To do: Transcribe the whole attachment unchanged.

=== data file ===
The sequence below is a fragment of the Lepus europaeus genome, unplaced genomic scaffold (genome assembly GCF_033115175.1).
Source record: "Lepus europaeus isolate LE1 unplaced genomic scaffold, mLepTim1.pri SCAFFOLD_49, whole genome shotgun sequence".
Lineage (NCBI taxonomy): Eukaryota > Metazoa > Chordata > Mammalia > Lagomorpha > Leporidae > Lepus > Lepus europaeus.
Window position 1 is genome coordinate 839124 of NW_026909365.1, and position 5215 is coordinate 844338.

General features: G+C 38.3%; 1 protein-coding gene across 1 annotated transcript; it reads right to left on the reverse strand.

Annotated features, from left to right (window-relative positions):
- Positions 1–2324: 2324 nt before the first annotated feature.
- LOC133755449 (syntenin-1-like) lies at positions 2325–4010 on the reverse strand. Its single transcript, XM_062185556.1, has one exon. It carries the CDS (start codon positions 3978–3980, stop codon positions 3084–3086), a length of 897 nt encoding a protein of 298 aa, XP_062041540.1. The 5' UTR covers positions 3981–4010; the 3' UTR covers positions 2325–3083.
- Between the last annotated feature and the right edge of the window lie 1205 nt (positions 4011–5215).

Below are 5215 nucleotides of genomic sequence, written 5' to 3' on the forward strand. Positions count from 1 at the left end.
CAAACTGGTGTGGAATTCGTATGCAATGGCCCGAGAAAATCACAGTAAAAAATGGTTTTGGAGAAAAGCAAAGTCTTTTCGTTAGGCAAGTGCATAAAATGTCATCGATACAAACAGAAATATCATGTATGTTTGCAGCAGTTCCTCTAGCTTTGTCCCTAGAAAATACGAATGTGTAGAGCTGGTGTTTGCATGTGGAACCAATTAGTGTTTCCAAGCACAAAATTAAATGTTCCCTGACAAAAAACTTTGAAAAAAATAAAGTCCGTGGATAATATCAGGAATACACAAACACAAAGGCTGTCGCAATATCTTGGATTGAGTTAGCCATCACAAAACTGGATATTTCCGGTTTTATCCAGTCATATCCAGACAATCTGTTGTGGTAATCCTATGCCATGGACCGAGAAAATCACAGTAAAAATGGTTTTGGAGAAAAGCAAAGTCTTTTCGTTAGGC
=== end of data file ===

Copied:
The sequence below is a fragment of the Lepus europaeus genome, unplaced genomic scaffold (genome assembly GCF_033115175.1).
Source record: "Lepus europaeus isolate LE1 unplaced genomic scaffold, mLepTim1.pri SCAFFOLD_49, whole genome shotgun sequence".
Lineage (NCBI taxonomy): Eukaryota > Metazoa > Chordata > Mammalia > Lagomorpha > Leporidae > Lepus > Lepus europaeus.
Window position 1 is genome coordinate 839124 of NW_026909365.1, and position 5215 is coordinate 844338.

General features: G+C 38.3%; 1 protein-coding gene across 1 annotated transcript; it reads right to left on the reverse strand.

Annotated features, from left to right (window-relative positions):
- Positions 1–2324: 2324 nt before the first annotated feature.
- LOC133755449 (syntenin-1-like) lies at positions 2325–4010 on the reverse strand. Its single transcript, XM_062185556.1, has one exon. It carries the CDS (start codon positions 3978–3980, stop codon positions 3084–3086), a length of 897 nt encoding a protein of 298 aa, XP_062041540.1. The 5' UTR covers positions 3981–4010; the 3' UTR covers positions 2325–3083.
- Between the last annotated feature and the right edge of the window lie 1205 nt (positions 4011–5215).

Below are 5215 nucleotides of genomic sequence, written 5' to 3' on the forward strand. Positions count from 1 at the left end.
CAAACTGGTGTGGAATTCGTATGCAATGGCCCGAGAAAATCACAGTAAAAAATGGTTTTGGAGAAAAGCAAAGTCTTTTCGTTAGGCAAGTGCATAAAATGTCATCGATACAAACAGAAATATCATGTATGTTTGCAGCAGTTCCTCTAGCTTTGTCCCTAGAAAATACGAATGTGTAGAGCTGGTGTTTGCATGTGGAACCAATTAGTGTTTCCAAGCACAAAATTAAATGTTCCCTGACAAAAAACTTTGAAAAAAATAAAGTCCGTGGATAATATCAGGAATACACAAACACAAAGGCTGTCGCAATATCTTGGATTGAGTTAGCCATCACAAAACTGGATATTTCCGGTTTTATCCAGTCATATCCAGACAATCTGTTGTGGTAATCCTATGCCATGGACCGAGAAAATCACAGTAAAAATGGTTTTGGAGAAAAGCAAAGTCTTTTCGTTAGGC